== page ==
Acne Dermatologist Banner

Acne Dermatologist

Guide to acne prevention and treatment.


Acne Dermatologist Overview

Acne which is also known as acne vulgaris is a common skin condition that causes spots. The condition can vary from mild to severe and affects the skin of your face, back, shoulder and chest. This article provides a comprehensive insight from an acne dermatologist to enable you gain a better perspective on what it is, symptoms, causes and misconceptions associated with the causes.

Acne starts at around puberty and ends five years later, in seven out of every 10 people. The condition is rare in the later life. The condition starts to develop when hair follicles in your skin become blocked with sebum and dead face skin cells. It’s vital to note that acne is not infectious and hence you can’t catch or pas it to other people. Due to high genetic predisposition in the western world, the condition is common during puberty. The condition is considered as an abnormal body response to normal level of hormone testosterone. This response tends to diminish over time in most people hence acne tends to reduce or disappear once individuals hit their early twenties. However, there isn’t a way to depict how long the condition will continue. As such, some individuals may suffer from acne for decades and beyond. It is such cases that merit the intervention of an acne dermatologist.

How acne are form.

Complications of Acne

While most people have mild acne which clears off after their teenage years, sometimes severe complications do occur for those with moderate or severe acne. These include:

  • Scarring – Two in ten people with acne have scars which are noticeable. Picking and squeezing your spots increases the chances of developing scars.
  • Hyperpigmentation – The skin tends to get darker in the areas affected by acne. This is usually noticeable especially if you have a dark skin tone.
  • Psychological problems – Acne can lead to low self-esteem. It’s therefore essential that you talk to your acne dermatologist if your acne is making you feel particularly low. This is mostly problematic as it mostly attacks teenagers who are socially insecure.

Symptoms Of Acne

Common acne is the most common form of acne. Excessive secretion of oils from the sebaceous gland combined with the naturally occurring dead face skin cells block the hair follicles. In some instances, there appears to be a faulty keratinization process in the skin which leads to abnormal shedding of skin lining the pores. The build-up of oil secretions beneath the blocked pore provides a friendly environment for Propionibacterium acnes, a skin bacteria to multiply uncontrollably. In response to this, skin inflammation produces visible lesions. The typical pus filled swellings acne lesions produced are:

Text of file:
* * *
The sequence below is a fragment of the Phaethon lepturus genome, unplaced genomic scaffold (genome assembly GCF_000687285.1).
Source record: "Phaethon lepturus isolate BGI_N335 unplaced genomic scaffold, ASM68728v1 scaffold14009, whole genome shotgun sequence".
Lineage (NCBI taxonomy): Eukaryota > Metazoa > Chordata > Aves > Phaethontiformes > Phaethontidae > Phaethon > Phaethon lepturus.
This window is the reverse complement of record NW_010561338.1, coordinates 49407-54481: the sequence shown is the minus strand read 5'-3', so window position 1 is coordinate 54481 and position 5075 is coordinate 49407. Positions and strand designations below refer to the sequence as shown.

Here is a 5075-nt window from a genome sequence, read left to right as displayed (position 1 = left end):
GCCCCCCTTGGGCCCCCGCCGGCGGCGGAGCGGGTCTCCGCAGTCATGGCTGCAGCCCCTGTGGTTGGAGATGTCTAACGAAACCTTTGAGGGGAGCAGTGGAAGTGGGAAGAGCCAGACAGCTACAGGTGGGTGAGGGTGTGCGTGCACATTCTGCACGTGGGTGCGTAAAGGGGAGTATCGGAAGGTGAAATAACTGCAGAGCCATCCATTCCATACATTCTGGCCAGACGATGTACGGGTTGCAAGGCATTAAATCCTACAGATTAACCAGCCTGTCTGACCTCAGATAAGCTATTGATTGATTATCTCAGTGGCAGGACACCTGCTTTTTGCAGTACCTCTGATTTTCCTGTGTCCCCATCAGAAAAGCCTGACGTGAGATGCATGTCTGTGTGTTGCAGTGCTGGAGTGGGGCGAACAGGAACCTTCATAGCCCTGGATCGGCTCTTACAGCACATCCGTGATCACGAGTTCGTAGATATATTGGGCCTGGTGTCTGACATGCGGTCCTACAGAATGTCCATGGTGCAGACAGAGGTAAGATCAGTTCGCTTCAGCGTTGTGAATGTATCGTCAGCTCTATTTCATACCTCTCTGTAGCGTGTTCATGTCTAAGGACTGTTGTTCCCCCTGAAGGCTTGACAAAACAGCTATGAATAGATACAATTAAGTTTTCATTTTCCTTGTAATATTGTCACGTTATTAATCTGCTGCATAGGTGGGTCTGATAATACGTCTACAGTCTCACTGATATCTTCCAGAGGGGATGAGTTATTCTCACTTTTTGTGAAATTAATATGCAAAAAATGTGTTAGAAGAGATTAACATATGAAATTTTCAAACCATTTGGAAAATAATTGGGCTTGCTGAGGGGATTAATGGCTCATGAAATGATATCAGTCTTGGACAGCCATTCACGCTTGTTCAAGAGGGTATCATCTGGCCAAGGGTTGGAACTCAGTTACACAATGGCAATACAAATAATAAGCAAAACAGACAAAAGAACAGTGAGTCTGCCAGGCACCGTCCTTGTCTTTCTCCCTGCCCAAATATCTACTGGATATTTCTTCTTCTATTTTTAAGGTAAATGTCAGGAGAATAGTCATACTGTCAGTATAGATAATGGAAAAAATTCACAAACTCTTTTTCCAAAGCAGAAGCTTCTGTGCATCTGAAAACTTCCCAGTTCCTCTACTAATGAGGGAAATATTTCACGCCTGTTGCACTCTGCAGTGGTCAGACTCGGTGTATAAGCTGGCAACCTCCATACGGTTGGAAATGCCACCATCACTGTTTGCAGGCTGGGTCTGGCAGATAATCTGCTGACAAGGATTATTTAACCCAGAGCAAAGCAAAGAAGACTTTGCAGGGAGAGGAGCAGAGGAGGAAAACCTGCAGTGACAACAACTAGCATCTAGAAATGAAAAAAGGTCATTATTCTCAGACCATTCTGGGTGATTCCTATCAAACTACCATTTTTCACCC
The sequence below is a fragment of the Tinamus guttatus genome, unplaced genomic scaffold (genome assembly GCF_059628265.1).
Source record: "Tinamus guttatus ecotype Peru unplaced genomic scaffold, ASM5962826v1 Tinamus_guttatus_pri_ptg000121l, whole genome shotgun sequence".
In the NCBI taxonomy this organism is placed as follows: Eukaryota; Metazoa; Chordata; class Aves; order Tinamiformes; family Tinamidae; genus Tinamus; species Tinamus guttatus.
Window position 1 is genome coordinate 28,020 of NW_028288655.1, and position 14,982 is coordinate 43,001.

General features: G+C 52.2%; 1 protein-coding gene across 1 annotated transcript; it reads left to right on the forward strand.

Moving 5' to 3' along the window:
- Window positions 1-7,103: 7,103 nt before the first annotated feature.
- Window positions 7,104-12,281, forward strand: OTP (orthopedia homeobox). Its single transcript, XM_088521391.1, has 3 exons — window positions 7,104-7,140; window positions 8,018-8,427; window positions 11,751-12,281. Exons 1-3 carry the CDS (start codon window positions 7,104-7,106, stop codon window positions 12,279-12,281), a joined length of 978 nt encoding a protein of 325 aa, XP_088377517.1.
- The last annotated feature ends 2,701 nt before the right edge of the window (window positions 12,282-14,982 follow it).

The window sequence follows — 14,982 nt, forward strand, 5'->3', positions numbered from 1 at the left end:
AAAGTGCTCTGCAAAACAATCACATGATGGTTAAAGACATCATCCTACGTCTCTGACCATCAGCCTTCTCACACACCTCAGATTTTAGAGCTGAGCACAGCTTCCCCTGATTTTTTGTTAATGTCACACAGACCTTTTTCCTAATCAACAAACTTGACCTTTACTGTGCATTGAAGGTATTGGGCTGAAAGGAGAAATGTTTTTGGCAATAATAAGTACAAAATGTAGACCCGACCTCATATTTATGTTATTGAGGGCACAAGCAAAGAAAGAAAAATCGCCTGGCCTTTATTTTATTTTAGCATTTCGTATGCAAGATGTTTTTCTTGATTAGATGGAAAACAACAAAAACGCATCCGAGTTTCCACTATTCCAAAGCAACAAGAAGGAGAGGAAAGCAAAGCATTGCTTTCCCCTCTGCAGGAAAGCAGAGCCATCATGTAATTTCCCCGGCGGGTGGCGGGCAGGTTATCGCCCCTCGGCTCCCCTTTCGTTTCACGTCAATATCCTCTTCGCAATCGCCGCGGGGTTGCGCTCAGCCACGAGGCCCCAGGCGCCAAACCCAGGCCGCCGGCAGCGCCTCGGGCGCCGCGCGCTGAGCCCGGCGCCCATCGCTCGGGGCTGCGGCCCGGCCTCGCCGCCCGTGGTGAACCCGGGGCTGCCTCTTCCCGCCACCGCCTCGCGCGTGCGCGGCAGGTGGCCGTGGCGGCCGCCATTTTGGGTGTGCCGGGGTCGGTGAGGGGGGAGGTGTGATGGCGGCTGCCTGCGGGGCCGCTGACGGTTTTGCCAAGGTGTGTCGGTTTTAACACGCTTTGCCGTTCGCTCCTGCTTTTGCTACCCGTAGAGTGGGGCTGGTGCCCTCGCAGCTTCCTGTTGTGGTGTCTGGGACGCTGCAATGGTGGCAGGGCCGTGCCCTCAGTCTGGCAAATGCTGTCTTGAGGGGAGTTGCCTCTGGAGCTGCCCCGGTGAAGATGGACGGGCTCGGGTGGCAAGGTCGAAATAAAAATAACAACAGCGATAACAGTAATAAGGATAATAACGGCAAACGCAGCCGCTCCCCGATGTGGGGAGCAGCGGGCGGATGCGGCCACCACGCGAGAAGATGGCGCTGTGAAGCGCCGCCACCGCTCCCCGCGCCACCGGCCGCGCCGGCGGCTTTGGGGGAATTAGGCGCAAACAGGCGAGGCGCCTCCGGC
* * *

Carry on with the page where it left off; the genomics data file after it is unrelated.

• Camedones
  • Papules
  • Pustules
  • Nodules
  • Inflammatory cysts

The non-inflammation sebaceous cysts, commonly known as epidermoid cysts which occur either alone or together with acne although it’s not a constant feature. After the acne lesions have subsided, unsightly scars in some instances may remain.

Causes of Acne

The reason as to why some people get acne and others don’t is not fully known. There are various factors which have been linked to acne:

  • Hormonal activity-during menstrual and pregnancy cycles or during puberty.
  • Stress which cause adrenal glands to increase output of hormones.
  • Hyperactive sebaceous glands Accumulation of dead cells on skin surface.
  • Bacteria in the hair follicle pores, to which the body becomes “allergic”.
  • Anabolic steroids medical usage.
  • Medications containing androgens, halogens (Bromides, iodides and chlorides), lithium, or barbiturates.
  • Skin irritations which tend to activate inflammation.
  • Exposure to high levels of chlorine compounds especially Chlorinated dioxins which can cause severe, long lasting acne known as Chlorache.

Traditionally, most attention was given to the hormone driven over-production of sebum as the main contributing factor of acne. Recently, the attention has shifted to follicle channel as the second main contributing factor. While the development of acne in later years is uncommon, acne in adults is associated with underlying conditions including pregnancy and disorders such as polycystic ovary syndrome or the rare Cushing’s syndrome.

While we understand that acne can be a frustrating problem especially for adults, this site will provide you an insight of acne including various advices, prevention and successful treatment by acne dermatologist.

Posted by Pete Shwoon - July 28, 2013 at 6:23 am